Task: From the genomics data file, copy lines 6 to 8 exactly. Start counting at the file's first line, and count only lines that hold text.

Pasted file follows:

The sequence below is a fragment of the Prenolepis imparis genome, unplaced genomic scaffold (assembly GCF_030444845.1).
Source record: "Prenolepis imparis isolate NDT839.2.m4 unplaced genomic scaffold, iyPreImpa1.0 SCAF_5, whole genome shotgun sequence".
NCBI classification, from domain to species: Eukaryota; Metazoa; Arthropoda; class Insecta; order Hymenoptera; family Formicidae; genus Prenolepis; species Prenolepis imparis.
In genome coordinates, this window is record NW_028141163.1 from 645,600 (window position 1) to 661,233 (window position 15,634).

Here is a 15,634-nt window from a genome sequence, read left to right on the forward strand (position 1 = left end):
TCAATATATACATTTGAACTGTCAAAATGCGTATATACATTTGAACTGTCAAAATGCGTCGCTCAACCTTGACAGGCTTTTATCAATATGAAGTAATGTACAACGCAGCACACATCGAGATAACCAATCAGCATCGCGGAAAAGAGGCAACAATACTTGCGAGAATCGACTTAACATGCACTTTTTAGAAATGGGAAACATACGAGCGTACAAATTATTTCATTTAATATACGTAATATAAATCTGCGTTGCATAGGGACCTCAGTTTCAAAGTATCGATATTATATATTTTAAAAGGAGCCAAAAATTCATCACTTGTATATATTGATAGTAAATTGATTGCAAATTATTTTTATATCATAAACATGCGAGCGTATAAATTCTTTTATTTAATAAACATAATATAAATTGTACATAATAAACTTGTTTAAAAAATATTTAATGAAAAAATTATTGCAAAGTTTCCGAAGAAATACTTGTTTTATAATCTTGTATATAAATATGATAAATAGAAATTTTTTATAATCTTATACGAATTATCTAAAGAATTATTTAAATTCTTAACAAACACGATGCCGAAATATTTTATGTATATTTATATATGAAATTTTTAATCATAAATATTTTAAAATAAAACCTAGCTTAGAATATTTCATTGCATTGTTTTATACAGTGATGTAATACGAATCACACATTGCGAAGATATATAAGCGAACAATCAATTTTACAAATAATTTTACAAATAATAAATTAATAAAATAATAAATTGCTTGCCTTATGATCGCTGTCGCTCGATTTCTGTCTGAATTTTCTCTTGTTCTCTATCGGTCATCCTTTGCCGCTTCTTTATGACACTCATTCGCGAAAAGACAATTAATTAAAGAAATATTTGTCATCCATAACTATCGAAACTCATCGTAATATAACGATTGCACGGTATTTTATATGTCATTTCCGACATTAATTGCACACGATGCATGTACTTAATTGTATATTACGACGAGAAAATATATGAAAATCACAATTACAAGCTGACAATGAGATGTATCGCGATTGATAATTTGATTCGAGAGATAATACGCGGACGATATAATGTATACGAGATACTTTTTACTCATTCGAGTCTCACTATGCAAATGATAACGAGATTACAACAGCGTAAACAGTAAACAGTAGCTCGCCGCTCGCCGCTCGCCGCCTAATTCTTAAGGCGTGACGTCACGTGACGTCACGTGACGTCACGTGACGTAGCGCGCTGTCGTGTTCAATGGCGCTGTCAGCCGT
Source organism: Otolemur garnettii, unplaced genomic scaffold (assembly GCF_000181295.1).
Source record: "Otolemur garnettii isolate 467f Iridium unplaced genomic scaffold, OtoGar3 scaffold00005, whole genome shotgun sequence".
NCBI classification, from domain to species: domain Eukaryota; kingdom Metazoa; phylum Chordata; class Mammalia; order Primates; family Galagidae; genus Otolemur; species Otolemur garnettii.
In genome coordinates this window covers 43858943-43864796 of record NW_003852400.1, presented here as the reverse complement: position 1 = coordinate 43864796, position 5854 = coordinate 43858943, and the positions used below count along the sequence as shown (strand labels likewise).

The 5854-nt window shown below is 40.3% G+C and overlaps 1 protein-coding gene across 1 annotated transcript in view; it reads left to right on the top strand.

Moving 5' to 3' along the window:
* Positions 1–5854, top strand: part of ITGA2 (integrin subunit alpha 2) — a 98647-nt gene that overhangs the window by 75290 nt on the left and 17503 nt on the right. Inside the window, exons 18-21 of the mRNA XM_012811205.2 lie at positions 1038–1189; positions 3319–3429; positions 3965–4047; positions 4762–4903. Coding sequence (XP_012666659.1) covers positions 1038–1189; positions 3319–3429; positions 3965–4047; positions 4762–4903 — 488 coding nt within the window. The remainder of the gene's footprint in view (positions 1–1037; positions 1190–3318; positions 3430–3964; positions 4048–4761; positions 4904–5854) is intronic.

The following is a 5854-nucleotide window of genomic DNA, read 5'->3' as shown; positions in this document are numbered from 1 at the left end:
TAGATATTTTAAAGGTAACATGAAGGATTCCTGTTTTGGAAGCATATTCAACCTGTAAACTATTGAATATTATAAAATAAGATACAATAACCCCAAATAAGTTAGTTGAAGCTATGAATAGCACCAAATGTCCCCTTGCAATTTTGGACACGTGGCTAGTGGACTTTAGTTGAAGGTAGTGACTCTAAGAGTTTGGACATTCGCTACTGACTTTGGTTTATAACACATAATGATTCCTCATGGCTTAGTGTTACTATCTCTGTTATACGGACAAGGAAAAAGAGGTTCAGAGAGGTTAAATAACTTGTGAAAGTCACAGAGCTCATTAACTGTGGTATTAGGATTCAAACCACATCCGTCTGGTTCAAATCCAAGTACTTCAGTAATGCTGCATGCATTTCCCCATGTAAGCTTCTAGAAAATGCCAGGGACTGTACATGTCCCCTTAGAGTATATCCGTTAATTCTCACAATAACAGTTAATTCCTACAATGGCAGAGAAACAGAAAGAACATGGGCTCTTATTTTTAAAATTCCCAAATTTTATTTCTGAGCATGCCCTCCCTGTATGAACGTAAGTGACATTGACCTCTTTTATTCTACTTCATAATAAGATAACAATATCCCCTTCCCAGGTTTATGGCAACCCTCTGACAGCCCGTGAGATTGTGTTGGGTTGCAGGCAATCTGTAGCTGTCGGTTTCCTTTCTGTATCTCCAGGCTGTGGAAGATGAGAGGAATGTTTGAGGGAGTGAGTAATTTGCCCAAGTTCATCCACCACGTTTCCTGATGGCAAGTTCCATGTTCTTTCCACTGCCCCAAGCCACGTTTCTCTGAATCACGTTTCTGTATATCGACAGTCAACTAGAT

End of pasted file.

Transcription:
TCAATATATACATTTGAACTGTCAAAATGCGTATATACATTTGAACTGTCAAAATGCGTCGCTCAACCTTGACAGGCTTTTATCAATATGAAGTAATGTACAACGCAGCACACATCGAGATAACCAATCAGCATCGCGGAAAAGAGGCAACAATACTTGCGAGAATCGACTTAACATGCACTTTTTAGAAATGGGAAACATACGAGCGTACAAATTATTTCATTTAATATACGTAATATAAATCTGCGTTGCATAGGGACCTCAGTTTCAAAGTATCGATATTATATATTTTAAAAGGAGCCAAAAATTCATCACTTGTATATATTGATAGTAAATTGATTGCAAATTATTTTTATATCATAAACATGCGAGCGTATAAATTCTTTTATTTAATAAACATAATATAAATTGTACATAATAAACTTGTTTAAAAAATATTTAATGAAAAAATTATTGCAAAGTTTCCGAAGAAATACTTGTTTTATAATCTTGTATATAAATATGATAAATAGAAATTTTTTATAATCTTATACGAATTATCTAAAGAATTATTTAAATTCTTAACAAACACGATGCCGAAATATTTTATGTATATTTATATATGAAATTTTTAATCATAAATATTTTAAAATAAAACCTAGCTTAGAATATTTCATTGCATTGTTTTATACAGTGATGTAATACGAATCACACATTGCGAAGATATATAAGCGAACAATCAATTTTACAAATAATTTTACAAATAATAAATTAATAAAATAATAAATTGCTTGCCTTATGATCGCTGTCGCTCGATTTCTGTCTGAATTTTCTCTTGTTCTCTATCGGTCATCCTTTGCCGCTTCTTTATGACACTCATTCGCGAAAAGACAATTAATTAAAGAAATATTTGTCATCCATAACTATCGAAACTCATCGTAATATAACGATTGCACGGTATTTTATATGTCATTTCCGACATTAATTGCACACGATGCATGTACTTAATTGTATATTACGACGAGAAAATATATGAAAATCACAATTACAAGCTGACAATGAGATGTATCGCGATTGATAATTTGATTCGAGAGATAATACGCGGACGATATAATGTATACGAGATACTTTTTACTCATTCGAGTCTCACTATGCAAATGATAACGAGATTACAACAGCGTAAACAGTAAACAGTAGCTCGCCGCTCGCCGCTCGCCGCCTAATTCTTAAGGCGTGACGTCACGTGACGTCACGTGACGTCACGTGACGTAGCGCGCTGTCGTGTTCAATGGCGCTGTCAGCCGT
Source organism: Otolemur garnettii, unplaced genomic scaffold (assembly GCF_000181295.1).
Source record: "Otolemur garnettii isolate 467f Iridium unplaced genomic scaffold, OtoGar3 scaffold00005, whole genome shotgun sequence".